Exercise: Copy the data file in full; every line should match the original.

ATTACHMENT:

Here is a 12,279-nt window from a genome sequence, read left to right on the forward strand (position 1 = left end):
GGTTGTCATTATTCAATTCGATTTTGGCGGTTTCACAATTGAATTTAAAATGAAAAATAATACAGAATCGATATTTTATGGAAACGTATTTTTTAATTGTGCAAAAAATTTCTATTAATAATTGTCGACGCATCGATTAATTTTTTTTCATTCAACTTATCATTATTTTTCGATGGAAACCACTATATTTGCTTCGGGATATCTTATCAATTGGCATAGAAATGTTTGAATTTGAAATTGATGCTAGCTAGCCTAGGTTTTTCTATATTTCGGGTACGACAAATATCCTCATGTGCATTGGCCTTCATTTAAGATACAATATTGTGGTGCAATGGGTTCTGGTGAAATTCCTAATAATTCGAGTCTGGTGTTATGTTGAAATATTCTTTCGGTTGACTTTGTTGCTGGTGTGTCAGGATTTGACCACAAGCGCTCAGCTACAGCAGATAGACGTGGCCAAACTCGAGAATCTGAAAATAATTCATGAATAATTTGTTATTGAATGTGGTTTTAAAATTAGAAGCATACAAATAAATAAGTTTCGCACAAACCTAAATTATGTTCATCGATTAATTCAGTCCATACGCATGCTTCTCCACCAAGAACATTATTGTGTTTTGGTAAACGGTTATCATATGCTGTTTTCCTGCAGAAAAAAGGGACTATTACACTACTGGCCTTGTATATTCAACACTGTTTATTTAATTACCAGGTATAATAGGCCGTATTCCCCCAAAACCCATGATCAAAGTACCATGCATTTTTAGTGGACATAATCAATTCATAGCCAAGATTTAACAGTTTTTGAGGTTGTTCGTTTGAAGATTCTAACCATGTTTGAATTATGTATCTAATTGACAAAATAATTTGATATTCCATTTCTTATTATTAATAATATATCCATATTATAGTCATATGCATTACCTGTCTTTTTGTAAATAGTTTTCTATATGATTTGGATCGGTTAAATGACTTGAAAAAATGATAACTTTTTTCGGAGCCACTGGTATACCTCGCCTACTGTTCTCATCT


Here is a 12,279-nt window from a genome sequence, read left to right on the forward strand (position 1 = left end):
GGTTGTCATTATTCAATTCGATTTTGGCGGTTTCACAATTGAATTTAAAATGAAAAATAATACAGAATCGATATTTTATGGAAACGTATTTTTTAATTGTGCAAAAAATTTCTATTAATAATTGTCGACGCATCGATTAATTTTTTTTCATTCAACTTATCATTATTTTTCGATGGAAACCACTATATTTGCTTCGGGATATCTTATCAATTGGCATAGAAATGTTTGAATTTGAAATTGATGCTAGCTAGCCTAGGTTTTTCTATATTTCGGGTACGACAAATATCCTCATGTGCATTGGCCTTCATTTAAGATACAATATTGTGGTGCAATGGGTTCTGGTGAAATTCCTAATAATTCGAGTCTGGTGTTATGTTGAAATATTCTTTCGGTTGACTTTGTTGCTGGTGTGTCAGGATTTGACCACAAGCGCTCAGCTACAGCAGATAGACGTGGCCAAACTCGAGAATCTGAAAATAATTCATGAATAATTTGTTATTGAATGTGGTTTTAAAATTAGAAGCATACAAATAAATAAGTTTCGCACAAACCTAAATTATGTTCATCGATTAATTCAGTCCATACGCATGCTTCTCCACCAAGAACATTATTGTGTTTTGGTAAACGGTTATCATATGCTGTTTTCCTGCAGAAAAAAGGGACTATTACACTACTGGCCTTGTATATTCAACACTGTTTATTTAATTACCAGGTATAATAGGCCGTATTCCCCCAAAACCCATGATCAAAGTACCATGCATTTTTAGTGGACATAATCAATTCATAGCCAAGATTTAACAGTTTTTGAGGTTGTTCGTTTGAAGATTCTAACCATGTTTGAATTATGTATCTAATTGACAAAATAATTTGATATTCCATTTCTTATTATTAATAATATATCCATATTATAGTCATATGCATTACCTGTCTTTTTGTAAATAGTTTTCTATATGATTTGGATCGGTTAAATGACTTGAAAAAATGATAACTTTTTTCGGAGCCACTGGTATACCTCGCCTACTGTTCTCATCT